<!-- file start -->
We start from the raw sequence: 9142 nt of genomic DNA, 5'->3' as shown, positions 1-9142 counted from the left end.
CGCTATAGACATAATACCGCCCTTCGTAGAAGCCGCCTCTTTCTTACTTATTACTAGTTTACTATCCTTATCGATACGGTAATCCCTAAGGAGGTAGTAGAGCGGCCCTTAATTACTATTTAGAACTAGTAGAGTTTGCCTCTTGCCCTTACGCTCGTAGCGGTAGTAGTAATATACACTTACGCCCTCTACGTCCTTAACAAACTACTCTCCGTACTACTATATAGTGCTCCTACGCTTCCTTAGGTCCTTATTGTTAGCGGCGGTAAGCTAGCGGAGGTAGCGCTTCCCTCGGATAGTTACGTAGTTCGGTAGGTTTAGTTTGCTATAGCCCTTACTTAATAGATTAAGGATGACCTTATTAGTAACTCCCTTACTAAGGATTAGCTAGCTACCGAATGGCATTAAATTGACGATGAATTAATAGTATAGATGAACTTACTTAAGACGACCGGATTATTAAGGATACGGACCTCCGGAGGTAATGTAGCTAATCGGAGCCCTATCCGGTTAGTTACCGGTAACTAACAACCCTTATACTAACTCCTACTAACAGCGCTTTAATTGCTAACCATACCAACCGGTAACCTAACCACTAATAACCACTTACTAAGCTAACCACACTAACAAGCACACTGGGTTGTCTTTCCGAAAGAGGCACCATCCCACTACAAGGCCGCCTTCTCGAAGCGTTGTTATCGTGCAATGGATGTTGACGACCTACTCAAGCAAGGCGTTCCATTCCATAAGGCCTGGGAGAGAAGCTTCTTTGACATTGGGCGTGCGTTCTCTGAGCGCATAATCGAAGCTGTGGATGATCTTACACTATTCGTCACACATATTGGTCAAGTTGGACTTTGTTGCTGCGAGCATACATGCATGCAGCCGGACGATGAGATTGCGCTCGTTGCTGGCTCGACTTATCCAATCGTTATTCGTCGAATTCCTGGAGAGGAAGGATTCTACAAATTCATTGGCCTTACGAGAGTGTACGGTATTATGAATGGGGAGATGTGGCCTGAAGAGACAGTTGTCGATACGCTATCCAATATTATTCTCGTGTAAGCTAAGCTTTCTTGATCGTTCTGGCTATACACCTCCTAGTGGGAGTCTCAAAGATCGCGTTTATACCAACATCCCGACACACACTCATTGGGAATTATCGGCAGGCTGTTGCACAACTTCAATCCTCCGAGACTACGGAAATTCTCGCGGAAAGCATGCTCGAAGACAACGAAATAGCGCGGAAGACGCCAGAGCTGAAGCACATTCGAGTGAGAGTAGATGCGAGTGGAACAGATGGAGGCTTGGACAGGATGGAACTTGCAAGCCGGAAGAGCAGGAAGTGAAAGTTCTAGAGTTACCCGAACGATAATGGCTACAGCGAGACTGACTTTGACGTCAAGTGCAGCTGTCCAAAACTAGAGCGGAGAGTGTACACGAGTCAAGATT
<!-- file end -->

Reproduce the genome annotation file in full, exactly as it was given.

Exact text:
We start from the raw sequence: 9142 nt of genomic DNA, 5'->3' as shown, positions 1-9142 counted from the left end.
CGCTATAGACATAATACCGCCCTTCGTAGAAGCCGCCTCTTTCTTACTTATTACTAGTTTACTATCCTTATCGATACGGTAATCCCTAAGGAGGTAGTAGAGCGGCCCTTAATTACTATTTAGAACTAGTAGAGTTTGCCTCTTGCCCTTACGCTCGTAGCGGTAGTAGTAATATACACTTACGCCCTCTACGTCCTTAACAAACTACTCTCCGTACTACTATATAGTGCTCCTACGCTTCCTTAGGTCCTTATTGTTAGCGGCGGTAAGCTAGCGGAGGTAGCGCTTCCCTCGGATAGTTACGTAGTTCGGTAGGTTTAGTTTGCTATAGCCCTTACTTAATAGATTAAGGATGACCTTATTAGTAACTCCCTTACTAAGGATTAGCTAGCTACCGAATGGCATTAAATTGACGATGAATTAATAGTATAGATGAACTTACTTAAGACGACCGGATTATTAAGGATACGGACCTCCGGAGGTAATGTAGCTAATCGGAGCCCTATCCGGTTAGTTACCGGTAACTAACAACCCTTATACTAACTCCTACTAACAGCGCTTTAATTGCTAACCATACCAACCGGTAACCTAACCACTAATAACCACTTACTAAGCTAACCACACTAACAAGCACACTGGGTTGTCTTTCCGAAAGAGGCACCATCCCACTACAAGGCCGCCTTCTCGAAGCGTTGTTATCGTGCAATGGATGTTGACGACCTACTCAAGCAAGGCGTTCCATTCCATAAGGCCTGGGAGAGAAGCTTCTTTGACATTGGGCGTGCGTTCTCTGAGCGCATAATCGAAGCTGTGGATGATCTTACACTATTCGTCACACATATTGGTCAAGTTGGACTTTGTTGCTGCGAGCATACATGCATGCAGCCGGACGATGAGATTGCGCTCGTTGCTGGCTCGACTTATCCAATCGTTATTCGTCGAATTCCTGGAGAGGAAGGATTCTACAAATTCATTGGCCTTACGAGAGTGTACGGTATTATGAATGGGGAGATGTGGCCTGAAGAGACAGTTGTCGATACGCTATCCAATATTATTCTCGTGTAAGCTAAGCTTTCTTGATCGTTCTGGCTATACACCTCCTAGTGGGAGTCTCAAAGATCGCGTTTATACCAACATCCCGACACACACTCATTGGGAATTATCGGCAGGCTGTTGCACAACTTCAATCCTCCGAGACTACGGAAATTCTCGCGGAAAGCATGCTCGAAGACAACGAAATAGCGCGGAAGACGCCAGAGCTGAAGCACATTCGAGTGAGAGTAGATGCGAGTGGAACAGATGGAGGCTTGGACAGGATGGAACTTGCAAGCCGGAAGAGCAGGAAGTGAAAGTTCTAGAGTTACCCGAACGATAATGGCTACAGCGAGACTGACTTTGACGTCAAGTGCAGCTGTCCAAAACTAGAGCGGAGAGTGTACACGAGTCAAGATT